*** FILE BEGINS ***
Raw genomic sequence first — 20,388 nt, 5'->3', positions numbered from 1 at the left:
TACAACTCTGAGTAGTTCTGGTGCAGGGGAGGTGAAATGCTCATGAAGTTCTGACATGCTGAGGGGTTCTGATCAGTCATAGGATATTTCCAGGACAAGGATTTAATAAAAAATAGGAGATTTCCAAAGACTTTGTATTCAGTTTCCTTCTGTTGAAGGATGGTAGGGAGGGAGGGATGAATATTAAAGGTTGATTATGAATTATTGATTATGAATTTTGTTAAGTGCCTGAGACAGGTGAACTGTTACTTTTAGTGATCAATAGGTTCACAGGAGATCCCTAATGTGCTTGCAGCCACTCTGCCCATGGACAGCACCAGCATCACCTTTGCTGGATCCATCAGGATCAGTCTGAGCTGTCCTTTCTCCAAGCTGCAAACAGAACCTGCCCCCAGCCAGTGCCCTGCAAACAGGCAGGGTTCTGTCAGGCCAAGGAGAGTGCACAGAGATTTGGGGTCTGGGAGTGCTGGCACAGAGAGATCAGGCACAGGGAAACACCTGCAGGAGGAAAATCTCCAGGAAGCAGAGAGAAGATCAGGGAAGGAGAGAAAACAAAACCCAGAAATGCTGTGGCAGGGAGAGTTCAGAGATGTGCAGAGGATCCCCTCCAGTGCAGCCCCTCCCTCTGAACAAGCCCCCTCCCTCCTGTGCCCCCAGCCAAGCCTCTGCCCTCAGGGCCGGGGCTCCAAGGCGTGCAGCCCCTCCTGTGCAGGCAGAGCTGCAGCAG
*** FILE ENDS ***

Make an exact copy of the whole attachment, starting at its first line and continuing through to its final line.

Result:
Raw genomic sequence first — 20,388 nt, 5'->3', positions numbered from 1 at the left:
TACAACTCTGAGTAGTTCTGGTGCAGGGGAGGTGAAATGCTCATGAAGTTCTGACATGCTGAGGGGTTCTGATCAGTCATAGGATATTTCCAGGACAAGGATTTAATAAAAAATAGGAGATTTCCAAAGACTTTGTATTCAGTTTCCTTCTGTTGAAGGATGGTAGGGAGGGAGGGATGAATATTAAAGGTTGATTATGAATTATTGATTATGAATTTTGTTAAGTGCCTGAGACAGGTGAACTGTTACTTTTAGTGATCAATAGGTTCACAGGAGATCCCTAATGTGCTTGCAGCCACTCTGCCCATGGACAGCACCAGCATCACCTTTGCTGGATCCATCAGGATCAGTCTGAGCTGTCCTTTCTCCAAGCTGCAAACAGAACCTGCCCCCAGCCAGTGCCCTGCAAACAGGCAGGGTTCTGTCAGGCCAAGGAGAGTGCACAGAGATTTGGGGTCTGGGAGTGCTGGCACAGAGAGATCAGGCACAGGGAAACACCTGCAGGAGGAAAATCTCCAGGAAGCAGAGAGAAGATCAGGGAAGGAGAGAAAACAAAACCCAGAAATGCTGTGGCAGGGAGAGTTCAGAGATGTGCAGAGGATCCCCTCCAGTGCAGCCCCTCCCTCTGAACAAGCCCCCTCCCTCCTGTGCCCCCAGCCAAGCCTCTGCCCTCAGGGCCGGGGCTCCAAGGCGTGCAGCCCCTCCTGTGCAGGCAGAGCTGCAGCAG